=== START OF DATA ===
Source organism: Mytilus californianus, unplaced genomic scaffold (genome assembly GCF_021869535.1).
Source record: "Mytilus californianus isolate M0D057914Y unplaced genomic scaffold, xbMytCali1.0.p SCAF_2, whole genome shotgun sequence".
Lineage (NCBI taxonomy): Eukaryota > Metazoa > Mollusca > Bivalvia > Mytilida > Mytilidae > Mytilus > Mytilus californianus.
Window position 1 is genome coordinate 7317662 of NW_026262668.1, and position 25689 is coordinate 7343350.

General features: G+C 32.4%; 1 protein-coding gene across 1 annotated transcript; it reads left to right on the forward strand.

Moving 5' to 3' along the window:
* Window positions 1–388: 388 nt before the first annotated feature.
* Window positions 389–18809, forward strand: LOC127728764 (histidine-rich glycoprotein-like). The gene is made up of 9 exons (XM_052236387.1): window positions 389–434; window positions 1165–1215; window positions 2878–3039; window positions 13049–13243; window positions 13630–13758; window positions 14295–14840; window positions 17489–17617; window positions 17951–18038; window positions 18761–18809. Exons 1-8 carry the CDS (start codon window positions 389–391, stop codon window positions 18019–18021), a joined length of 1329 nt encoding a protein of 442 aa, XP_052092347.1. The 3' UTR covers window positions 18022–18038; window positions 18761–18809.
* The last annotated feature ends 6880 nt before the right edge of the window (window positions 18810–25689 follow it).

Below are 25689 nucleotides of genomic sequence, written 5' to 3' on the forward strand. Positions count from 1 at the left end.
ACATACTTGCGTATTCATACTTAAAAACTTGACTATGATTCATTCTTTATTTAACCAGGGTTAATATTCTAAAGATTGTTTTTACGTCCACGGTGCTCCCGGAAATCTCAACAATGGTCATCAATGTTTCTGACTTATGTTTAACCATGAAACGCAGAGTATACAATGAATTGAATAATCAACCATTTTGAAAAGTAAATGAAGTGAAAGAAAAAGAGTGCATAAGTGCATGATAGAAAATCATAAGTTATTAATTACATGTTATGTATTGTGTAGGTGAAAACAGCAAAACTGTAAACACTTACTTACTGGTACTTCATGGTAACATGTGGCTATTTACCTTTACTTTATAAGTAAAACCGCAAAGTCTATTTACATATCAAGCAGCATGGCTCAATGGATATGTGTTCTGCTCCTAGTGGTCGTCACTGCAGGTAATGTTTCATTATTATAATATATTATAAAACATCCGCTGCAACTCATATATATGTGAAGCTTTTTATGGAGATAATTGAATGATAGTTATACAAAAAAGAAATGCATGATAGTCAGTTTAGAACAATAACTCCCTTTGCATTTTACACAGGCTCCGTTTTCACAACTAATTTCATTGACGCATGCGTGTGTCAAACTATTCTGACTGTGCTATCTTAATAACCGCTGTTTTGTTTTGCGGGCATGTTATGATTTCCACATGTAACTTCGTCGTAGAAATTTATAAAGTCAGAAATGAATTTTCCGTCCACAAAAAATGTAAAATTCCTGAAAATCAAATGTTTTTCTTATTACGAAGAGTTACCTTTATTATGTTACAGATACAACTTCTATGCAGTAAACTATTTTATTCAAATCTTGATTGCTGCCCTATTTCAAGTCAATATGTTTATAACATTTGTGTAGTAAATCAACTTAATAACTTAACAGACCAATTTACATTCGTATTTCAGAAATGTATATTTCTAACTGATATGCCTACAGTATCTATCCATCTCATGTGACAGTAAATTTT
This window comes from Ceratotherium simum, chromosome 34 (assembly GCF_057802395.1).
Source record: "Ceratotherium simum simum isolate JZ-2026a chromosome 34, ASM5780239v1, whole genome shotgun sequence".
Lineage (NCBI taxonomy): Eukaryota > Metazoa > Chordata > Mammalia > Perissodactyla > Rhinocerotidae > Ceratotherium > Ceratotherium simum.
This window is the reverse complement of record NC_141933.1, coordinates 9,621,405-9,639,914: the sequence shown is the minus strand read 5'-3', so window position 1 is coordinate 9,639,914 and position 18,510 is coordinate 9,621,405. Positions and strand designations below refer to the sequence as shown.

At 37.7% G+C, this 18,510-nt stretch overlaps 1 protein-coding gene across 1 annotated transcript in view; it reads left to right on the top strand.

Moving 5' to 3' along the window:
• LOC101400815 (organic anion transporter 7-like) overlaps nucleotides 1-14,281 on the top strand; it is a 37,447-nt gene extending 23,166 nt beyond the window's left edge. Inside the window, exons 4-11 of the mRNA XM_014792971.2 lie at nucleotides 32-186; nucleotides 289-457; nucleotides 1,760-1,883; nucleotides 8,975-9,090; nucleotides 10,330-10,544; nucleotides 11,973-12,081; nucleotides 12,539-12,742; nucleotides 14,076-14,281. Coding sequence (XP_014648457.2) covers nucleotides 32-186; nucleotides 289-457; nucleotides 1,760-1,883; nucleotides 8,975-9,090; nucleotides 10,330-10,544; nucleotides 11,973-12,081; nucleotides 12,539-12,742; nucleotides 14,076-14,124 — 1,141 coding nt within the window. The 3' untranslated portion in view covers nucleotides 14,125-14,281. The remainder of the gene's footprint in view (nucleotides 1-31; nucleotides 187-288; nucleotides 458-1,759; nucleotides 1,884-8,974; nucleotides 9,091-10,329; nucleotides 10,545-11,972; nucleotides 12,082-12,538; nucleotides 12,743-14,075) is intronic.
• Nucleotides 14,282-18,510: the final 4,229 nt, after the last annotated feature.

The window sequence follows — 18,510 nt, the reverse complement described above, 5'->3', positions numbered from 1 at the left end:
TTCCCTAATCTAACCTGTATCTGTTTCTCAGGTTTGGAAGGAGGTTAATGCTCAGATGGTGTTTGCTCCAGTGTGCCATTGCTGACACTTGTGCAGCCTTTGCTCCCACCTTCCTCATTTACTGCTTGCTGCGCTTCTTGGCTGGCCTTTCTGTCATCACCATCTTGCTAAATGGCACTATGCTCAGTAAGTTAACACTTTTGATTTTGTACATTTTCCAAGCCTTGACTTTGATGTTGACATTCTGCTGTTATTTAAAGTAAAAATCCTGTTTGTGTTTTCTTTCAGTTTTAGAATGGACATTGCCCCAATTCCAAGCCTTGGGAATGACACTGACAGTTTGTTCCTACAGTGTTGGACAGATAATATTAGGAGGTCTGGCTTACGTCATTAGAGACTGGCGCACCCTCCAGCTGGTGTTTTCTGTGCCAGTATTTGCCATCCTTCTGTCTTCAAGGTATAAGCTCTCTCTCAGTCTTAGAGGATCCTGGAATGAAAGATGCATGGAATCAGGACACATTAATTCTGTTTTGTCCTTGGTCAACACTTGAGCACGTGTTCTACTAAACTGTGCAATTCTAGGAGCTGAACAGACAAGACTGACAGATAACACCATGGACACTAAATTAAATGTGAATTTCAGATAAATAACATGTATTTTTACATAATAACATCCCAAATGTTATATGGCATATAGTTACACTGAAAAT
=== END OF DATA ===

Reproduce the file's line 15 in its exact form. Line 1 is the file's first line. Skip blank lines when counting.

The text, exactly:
This window is the reverse complement of record NC_141933.1, coordinates 9,621,405-9,639,914: the sequence shown is the minus strand read 5'-3', so window position 1 is coordinate 9,639,914 and position 18,510 is coordinate 9,621,405. Positions and strand designations below refer to the sequence as shown.